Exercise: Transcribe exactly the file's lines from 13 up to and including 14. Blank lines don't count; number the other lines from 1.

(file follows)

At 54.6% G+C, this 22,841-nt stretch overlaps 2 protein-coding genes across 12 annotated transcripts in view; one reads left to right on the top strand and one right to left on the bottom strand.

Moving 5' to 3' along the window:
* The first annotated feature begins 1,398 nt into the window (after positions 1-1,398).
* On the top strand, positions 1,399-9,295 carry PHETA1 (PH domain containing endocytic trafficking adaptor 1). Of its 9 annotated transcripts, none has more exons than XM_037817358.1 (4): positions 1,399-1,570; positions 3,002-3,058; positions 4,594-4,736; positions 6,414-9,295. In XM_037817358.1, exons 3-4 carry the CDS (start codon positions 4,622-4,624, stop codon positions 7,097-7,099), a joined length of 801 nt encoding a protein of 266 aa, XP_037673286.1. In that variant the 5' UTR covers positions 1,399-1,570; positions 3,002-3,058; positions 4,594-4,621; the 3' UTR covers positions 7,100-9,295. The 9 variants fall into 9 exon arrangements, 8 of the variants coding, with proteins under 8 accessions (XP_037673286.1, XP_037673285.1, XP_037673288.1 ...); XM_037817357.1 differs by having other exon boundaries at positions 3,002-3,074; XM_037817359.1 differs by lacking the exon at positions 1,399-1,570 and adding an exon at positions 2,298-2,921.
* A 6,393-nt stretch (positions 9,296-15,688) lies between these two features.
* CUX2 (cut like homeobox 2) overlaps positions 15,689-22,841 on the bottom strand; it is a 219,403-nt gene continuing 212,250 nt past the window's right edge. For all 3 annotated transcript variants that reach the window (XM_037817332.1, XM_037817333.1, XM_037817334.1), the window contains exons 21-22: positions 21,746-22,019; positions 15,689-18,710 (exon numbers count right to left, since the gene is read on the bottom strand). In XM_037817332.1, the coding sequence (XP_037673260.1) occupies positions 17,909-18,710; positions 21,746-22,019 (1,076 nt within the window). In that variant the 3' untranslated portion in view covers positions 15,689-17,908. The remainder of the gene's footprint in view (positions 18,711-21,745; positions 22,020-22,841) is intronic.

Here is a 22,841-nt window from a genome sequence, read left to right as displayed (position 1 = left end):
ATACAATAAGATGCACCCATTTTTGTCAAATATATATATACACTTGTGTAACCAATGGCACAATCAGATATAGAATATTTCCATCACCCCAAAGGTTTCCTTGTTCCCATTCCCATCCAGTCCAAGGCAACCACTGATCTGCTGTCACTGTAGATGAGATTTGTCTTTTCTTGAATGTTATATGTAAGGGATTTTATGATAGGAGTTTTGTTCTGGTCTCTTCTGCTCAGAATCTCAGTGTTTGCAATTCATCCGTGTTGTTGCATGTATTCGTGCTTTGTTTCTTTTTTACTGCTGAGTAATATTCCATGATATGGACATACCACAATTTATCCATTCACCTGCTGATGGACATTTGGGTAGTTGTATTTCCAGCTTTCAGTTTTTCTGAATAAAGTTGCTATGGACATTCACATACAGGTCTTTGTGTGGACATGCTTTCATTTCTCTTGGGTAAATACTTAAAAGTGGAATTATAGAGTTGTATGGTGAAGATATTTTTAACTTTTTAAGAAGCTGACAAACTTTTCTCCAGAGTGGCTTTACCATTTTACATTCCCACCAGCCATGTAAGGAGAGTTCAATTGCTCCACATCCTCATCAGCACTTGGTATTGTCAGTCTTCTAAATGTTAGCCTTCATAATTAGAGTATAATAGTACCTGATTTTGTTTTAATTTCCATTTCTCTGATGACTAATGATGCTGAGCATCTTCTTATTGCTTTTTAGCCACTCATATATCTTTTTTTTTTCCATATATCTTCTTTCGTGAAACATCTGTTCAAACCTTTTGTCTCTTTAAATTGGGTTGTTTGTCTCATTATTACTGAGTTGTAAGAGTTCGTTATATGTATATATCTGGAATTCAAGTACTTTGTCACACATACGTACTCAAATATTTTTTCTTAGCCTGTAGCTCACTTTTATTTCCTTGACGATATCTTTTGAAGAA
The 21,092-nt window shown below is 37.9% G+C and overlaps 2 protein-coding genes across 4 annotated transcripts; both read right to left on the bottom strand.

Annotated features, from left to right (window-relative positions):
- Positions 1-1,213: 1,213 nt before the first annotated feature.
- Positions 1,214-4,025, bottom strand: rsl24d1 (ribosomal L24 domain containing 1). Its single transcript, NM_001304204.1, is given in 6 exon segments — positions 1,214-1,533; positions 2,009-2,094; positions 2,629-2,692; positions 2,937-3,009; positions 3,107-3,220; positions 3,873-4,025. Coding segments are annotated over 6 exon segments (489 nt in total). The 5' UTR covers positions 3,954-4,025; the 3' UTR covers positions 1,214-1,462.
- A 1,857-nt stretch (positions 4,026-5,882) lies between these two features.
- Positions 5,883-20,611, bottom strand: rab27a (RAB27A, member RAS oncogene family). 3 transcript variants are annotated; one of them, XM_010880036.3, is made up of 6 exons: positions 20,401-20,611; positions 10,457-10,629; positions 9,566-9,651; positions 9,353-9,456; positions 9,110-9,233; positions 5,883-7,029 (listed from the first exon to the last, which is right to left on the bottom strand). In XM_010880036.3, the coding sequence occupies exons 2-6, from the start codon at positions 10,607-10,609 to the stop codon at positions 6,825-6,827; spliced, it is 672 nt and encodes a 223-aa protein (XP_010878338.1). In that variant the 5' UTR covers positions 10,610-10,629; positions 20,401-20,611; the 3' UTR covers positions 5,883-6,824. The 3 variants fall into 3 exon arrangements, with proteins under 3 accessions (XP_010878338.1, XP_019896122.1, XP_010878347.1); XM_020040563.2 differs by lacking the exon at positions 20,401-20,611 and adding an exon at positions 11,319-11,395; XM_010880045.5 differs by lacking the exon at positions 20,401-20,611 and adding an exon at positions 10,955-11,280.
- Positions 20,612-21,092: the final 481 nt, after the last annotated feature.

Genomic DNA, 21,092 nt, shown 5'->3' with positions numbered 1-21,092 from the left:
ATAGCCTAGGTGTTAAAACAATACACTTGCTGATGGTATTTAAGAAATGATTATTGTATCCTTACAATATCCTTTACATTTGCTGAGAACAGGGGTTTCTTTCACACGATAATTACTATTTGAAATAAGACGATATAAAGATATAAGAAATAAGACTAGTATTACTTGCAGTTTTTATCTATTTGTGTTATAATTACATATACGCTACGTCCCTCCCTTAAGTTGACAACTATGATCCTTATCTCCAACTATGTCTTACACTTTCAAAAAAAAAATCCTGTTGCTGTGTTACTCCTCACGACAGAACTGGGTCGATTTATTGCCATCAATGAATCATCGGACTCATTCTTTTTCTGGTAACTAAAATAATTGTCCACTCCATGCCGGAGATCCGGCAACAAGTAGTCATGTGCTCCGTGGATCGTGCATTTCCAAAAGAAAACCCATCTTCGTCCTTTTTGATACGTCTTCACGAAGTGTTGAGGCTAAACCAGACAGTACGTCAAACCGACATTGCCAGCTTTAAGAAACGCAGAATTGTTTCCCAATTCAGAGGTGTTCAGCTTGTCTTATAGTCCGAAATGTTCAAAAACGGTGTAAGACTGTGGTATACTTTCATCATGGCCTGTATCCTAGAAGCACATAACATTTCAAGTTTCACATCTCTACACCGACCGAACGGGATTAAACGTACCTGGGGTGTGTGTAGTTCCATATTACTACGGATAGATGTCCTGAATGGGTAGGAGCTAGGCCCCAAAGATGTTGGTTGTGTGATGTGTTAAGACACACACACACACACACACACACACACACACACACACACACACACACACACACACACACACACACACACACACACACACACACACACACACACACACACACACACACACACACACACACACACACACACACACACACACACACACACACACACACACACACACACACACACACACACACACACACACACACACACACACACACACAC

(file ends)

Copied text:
- A 1,857-nt stretch (positions 4,026-5,882) lies between these two features.
- Positions 5,883-20,611, bottom strand: rab27a (RAB27A, member RAS oncogene family). 3 transcript variants are annotated; one of them, XM_010880036.3, is made up of 6 exons: positions 20,401-20,611; positions 10,457-10,629; positions 9,566-9,651; positions 9,353-9,456; positions 9,110-9,233; positions 5,883-7,029 (listed from the first exon to the last, which is right to left on the bottom strand). In XM_010880036.3, the coding sequence occupies exons 2-6, from the start codon at positions 10,607-10,609 to the stop codon at positions 6,825-6,827; spliced, it is 672 nt and encodes a 223-aa protein (XP_010878338.1). In that variant the 5' UTR covers positions 10,610-10,629; positions 20,401-20,611; the 3' UTR covers positions 5,883-6,824. The 3 variants fall into 3 exon arrangements, with proteins under 3 accessions (XP_010878338.1, XP_019896122.1, XP_010878347.1); XM_020040563.2 differs by lacking the exon at positions 20,401-20,611 and adding an exon at positions 11,319-11,395; XM_010880045.5 differs by lacking the exon at positions 20,401-20,611 and adding an exon at positions 10,955-11,280.